Underwood’s Bipartisan Legislation to Address Humanitarian Crisis at the U.S.-Mexico Border Passes the House
WASHINGTON— Today, Congresswoman Lauren Underwood’s (IL-14) legislation to address the humanitarian crisis at the U.S.-Mexico border passed the House of Representatives with bipartisan support. The U.S. Border Patrol Medical Screening and Standards Act (H.R. 3525) addresses existing gaps in the Department of Homeland Security (DHS) policy to ensure that migrant children and families receive basic medical screenings. Underwood’s legislation directs DHS to research innovative approaches to address capability gaps regarding the delivery of comprehensive medical screening of individuals, with a focus on children, pregnant women, the elderly, and other vulnerable populations. Additionally, Underwood’s legislation addresses high-priority barriers to effective screening, as identified by DHS medical officers. The bill builds upon ongoing DHS efforts to improve electronic medical recordkeeping by directing the agency to establish an electronic health record system that can be accessed by all departmental components operating along U.S. borders.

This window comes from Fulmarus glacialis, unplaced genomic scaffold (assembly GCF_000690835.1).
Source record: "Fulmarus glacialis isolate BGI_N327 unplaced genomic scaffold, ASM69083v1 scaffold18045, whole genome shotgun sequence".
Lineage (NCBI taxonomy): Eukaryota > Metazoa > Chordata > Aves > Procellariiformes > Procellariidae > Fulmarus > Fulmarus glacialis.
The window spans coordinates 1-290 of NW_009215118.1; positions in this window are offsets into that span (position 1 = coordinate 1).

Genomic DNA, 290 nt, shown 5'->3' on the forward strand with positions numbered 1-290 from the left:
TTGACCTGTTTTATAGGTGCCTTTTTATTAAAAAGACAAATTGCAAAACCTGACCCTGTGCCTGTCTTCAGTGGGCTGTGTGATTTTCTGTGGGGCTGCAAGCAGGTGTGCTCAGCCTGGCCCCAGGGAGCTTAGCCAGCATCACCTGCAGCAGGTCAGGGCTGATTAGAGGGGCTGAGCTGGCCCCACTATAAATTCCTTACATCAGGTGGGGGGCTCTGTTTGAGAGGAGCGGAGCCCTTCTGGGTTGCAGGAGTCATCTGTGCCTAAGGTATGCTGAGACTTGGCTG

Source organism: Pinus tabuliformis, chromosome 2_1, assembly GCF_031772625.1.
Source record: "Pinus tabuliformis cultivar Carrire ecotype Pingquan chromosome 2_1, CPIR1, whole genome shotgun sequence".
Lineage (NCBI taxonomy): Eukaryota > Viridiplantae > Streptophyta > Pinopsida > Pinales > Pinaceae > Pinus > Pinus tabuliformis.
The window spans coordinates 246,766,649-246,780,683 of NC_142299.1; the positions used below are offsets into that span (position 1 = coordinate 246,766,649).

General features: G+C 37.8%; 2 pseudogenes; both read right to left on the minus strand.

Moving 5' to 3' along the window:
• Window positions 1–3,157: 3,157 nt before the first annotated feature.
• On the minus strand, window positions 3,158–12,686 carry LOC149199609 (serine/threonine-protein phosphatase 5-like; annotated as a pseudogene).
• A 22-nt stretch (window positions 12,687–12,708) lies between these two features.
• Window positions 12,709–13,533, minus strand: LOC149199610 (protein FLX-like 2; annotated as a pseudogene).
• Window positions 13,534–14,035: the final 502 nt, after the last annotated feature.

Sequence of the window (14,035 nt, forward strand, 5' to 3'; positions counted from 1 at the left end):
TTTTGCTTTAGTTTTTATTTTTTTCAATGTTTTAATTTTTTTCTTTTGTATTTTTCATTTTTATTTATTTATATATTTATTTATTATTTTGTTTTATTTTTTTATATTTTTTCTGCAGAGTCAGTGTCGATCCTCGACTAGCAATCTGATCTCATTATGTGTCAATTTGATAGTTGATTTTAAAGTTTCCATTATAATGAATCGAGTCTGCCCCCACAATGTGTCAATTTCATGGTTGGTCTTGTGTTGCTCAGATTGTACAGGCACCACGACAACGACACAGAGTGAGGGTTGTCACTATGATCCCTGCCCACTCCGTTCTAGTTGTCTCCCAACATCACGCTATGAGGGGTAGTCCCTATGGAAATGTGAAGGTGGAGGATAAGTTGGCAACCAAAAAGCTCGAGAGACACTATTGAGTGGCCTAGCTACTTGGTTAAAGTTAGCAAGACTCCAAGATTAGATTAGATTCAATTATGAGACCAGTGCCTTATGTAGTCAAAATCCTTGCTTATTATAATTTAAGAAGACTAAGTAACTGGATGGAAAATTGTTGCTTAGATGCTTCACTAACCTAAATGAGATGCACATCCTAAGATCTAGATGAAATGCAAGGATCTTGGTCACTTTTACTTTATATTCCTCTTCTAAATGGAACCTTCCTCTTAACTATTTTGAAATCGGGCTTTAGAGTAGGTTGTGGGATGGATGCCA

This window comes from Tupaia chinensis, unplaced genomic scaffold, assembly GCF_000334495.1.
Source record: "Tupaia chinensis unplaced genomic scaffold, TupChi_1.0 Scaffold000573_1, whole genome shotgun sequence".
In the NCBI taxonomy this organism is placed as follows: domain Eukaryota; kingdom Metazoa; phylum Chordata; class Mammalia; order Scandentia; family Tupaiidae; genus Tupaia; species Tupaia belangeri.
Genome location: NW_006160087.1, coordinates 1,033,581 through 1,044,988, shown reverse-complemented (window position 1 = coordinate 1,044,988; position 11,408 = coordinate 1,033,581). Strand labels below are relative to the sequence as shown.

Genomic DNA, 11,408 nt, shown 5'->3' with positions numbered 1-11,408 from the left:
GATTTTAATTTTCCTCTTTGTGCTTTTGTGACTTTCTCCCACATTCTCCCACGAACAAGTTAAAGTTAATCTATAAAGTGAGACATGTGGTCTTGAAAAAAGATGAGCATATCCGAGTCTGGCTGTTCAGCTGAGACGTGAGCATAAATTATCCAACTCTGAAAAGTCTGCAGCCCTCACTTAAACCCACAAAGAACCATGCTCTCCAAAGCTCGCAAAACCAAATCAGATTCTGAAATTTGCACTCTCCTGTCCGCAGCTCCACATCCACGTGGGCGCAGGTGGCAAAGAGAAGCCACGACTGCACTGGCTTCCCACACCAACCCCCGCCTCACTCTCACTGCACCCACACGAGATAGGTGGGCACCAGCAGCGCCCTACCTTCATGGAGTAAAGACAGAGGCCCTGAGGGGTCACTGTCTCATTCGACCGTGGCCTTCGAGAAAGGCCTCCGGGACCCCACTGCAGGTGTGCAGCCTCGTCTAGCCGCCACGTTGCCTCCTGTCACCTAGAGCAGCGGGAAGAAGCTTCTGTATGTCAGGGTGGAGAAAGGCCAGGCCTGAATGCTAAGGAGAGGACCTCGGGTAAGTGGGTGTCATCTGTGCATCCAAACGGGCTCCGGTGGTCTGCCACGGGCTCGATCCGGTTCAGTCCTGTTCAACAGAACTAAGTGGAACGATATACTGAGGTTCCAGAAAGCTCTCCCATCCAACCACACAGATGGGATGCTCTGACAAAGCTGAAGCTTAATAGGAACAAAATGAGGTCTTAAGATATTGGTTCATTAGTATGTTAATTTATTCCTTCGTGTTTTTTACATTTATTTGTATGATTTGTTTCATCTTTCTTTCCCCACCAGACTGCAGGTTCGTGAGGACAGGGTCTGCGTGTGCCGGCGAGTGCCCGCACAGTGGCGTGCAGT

“Anyone who has been to the border, including many of my House colleagues, has seen how overwhelming the humanitarian situation there is. Congress has consistently been willing to provide DHS with the resources it needs – but with those resources come accountability and oversight,” said Underwood. “My bill is an important and sensible step forward to make sure that both migrants and border officials are not placed in situations that are unsafe.”
In July, Underwood-backed legislation, the Humanitarian Standards for Individuals in Customs and Border Protection Custody Act (H.R. 3239), passed the House and established requirements for medical screenings for all individuals apprehended by U.S. Customs and Border Protection. Underwood’s legislation builds on this legislation with the establishment of an electronic health record system to track those screenings and other medical care.
As the Vice Chair of the Committee on Homeland Security Committee, Underwood has continued to work towards solutions to improve the quality of care at the U.S.-Mexico border, including three visits to examine the conditions first-hand. In June, Underwood first introduced H.R. 3525 following her first visit to the border with Members of the Committee on Homeland Security. In March, Underwood questioned former DHS Secretary Kirstjen Nielsen on trauma incurred by children separated from families at the border.